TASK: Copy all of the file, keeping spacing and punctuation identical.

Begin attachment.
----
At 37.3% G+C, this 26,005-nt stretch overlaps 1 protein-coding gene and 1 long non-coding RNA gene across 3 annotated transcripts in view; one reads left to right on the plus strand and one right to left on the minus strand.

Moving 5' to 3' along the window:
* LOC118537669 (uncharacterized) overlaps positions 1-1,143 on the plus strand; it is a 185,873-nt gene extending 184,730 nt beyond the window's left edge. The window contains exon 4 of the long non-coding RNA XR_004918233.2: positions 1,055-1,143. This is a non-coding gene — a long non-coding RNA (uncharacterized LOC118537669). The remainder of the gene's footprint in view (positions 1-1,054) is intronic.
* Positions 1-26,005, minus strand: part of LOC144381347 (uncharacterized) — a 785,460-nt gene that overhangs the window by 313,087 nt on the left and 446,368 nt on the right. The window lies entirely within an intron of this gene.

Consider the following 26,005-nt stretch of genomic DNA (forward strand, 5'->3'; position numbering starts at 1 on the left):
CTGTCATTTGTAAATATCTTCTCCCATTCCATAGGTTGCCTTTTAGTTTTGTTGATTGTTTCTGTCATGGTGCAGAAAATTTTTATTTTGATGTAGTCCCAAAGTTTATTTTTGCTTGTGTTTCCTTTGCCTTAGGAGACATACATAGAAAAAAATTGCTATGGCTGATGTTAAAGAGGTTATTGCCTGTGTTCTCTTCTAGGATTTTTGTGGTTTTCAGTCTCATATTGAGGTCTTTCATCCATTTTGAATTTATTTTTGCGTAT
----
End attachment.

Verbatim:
At 37.3% G+C, this 26,005-nt stretch overlaps 1 protein-coding gene and 1 long non-coding RNA gene across 3 annotated transcripts in view; one reads left to right on the plus strand and one right to left on the minus strand.

Moving 5' to 3' along the window:
* LOC118537669 (uncharacterized) overlaps positions 1-1,143 on the plus strand; it is a 185,873-nt gene extending 184,730 nt beyond the window's left edge. The window contains exon 4 of the long non-coding RNA XR_004918233.2: positions 1,055-1,143. This is a non-coding gene — a long non-coding RNA (uncharacterized LOC118537669). The remainder of the gene's footprint in view (positions 1-1,054) is intronic.
* Positions 1-26,005, minus strand: part of LOC144381347 (uncharacterized) — a 785,460-nt gene that overhangs the window by 313,087 nt on the left and 446,368 nt on the right. The window lies entirely within an intron of this gene.

Consider the following 26,005-nt stretch of genomic DNA (forward strand, 5'->3'; position numbering starts at 1 on the left):
CTGTCATTTGTAAATATCTTCTCCCATTCCATAGGTTGCCTTTTAGTTTTGTTGATTGTTTCTGTCATGGTGCAGAAAATTTTTATTTTGATGTAGTCCCAAAGTTTATTTTTGCTTGTGTTTCCTTTGCCTTAGGAGACATACATAGAAAAAAATTGCTATGGCTGATGTTAAAGAGGTTATTGCCTGTGTTCTCTTCTAGGATTTTTGTGGTTTTCAGTCTCATATTGAGGTCTTTCATCCATTTTGAATTTATTTTTGCGTAT